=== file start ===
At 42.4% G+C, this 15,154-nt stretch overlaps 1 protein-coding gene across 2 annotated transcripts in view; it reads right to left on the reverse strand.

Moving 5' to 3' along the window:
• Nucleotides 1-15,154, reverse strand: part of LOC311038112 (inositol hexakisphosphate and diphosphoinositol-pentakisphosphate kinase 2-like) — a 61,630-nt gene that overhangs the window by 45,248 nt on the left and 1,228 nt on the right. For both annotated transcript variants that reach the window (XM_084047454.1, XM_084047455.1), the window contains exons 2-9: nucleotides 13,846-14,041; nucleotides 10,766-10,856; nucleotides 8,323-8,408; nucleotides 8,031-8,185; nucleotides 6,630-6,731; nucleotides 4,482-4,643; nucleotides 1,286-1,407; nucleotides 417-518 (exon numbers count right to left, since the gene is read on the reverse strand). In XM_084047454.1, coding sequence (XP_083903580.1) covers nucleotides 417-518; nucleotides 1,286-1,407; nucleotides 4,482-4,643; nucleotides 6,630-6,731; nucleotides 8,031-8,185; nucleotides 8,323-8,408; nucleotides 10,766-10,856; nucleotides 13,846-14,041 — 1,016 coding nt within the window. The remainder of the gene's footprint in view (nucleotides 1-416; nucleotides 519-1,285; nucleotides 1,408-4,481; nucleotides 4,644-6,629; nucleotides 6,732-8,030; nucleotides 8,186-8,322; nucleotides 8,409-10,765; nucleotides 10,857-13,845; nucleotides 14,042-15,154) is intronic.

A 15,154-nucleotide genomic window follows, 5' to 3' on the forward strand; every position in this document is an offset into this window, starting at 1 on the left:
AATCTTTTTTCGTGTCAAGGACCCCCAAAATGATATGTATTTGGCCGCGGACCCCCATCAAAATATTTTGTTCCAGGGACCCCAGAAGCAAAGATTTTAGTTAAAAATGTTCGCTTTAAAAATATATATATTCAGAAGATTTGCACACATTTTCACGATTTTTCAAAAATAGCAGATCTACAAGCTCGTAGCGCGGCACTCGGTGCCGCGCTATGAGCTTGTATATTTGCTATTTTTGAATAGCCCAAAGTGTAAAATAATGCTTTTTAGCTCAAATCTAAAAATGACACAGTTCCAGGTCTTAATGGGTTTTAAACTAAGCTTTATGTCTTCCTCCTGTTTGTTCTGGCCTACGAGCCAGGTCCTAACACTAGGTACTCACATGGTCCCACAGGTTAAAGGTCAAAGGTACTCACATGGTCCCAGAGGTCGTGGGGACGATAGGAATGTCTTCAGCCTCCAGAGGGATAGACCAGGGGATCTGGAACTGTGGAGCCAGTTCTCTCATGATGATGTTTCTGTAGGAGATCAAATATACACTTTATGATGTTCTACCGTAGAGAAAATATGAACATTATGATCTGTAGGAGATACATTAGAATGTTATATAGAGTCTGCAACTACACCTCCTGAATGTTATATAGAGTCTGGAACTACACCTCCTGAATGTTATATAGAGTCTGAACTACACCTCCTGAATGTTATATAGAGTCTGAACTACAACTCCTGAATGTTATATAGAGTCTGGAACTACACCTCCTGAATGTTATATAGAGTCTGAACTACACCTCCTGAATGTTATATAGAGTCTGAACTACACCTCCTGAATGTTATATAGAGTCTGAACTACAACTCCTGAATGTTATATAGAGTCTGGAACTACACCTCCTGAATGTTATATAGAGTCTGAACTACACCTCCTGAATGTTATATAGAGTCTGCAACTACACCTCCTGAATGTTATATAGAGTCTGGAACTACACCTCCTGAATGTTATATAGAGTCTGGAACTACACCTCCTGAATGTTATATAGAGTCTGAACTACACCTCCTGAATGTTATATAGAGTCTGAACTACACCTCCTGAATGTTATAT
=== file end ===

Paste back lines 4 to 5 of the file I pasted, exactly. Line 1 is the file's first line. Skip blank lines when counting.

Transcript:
A 15,154-nucleotide genomic window follows, 5' to 3' on the forward strand; every position in this document is an offset into this window, starting at 1 on the left:
AATCTTTTTTCGTGTCAAGGACCCCCAAAATGATATGTATTTGGCCGCGGACCCCCATCAAAATATTTTGTTCCAGGGACCCCAGAAGCAAAGATTTTAGTTAAAAATGTTCGCTTTAAAAATATATATATTCAGAAGATTTGCACACATTTTCACGATTTTTCAAAAATAGCAGATCTACAAGCTCGTAGCGCGGCACTCGGTGCCGCGCTATGAGCTTGTATATTTGCTATTTTTGAATAGCCCAAAGTGTAAAATAATGCTTTTTAGCTCAAATCTAAAAATGACACAGTTCCAGGTCTTAATGGGTTTTAAACTAAGCTTTATGTCTTCCTCCTGTTTGTTCTGGCCTACGAGCCAGGTCCTAACACTAGGTACTCACATGGTCCCACAGGTTAAAGGTCAAAGGTACTCACATGGTCCCAGAGGTCGTGGGGACGATAGGAATGTCTTCAGCCTCCAGAGGGATAGACCAGGGGATCTGGAACTGTGGAGCCAGTTCTCTCATGATGATGTTTCTGTAGGAGATCAAATATACACTTTATGATGTTCTACCGTAGAGAAAATATGAACATTATGATCTGTAGGAGATACATTAGAATGTTATATAGAGTCTGCAACTACACCTCCTGAATGTTATATAGAGTCTGGAACTACACCTCCTGAATGTTATATAGAGTCTGAACTACACCTCCTGAATGTTATATAGAGTCTGAACTACAACTCCTGAATGTTATATAGAGTCTGGAACTACACCTCCTGAATGTTATATAGAGTCTGAACTACACCTCCTGAATGTTATATAGAGTCTGAACTACACCTCCTGAATGTTATATAGAGTCTGAACTACAACTCCTGAATGTTATATAGAGTCTGGAACTACACCTCCTGAATGTTATATAGAGTCTGAACTACACCTCCTGAATGTTATATAGAGTCTGCAACTACACCTCCTGAATGTTATATAGAGTCTGGAACTACACCTCCTGAATGTTATATAGAGTCTGGAACTACACCTCCTGAATGTTATATAGAGTCTGAACTACACCTCCTGAATGTTATATAGAGTCTGAACTACACCTCCTGAATGTTATAT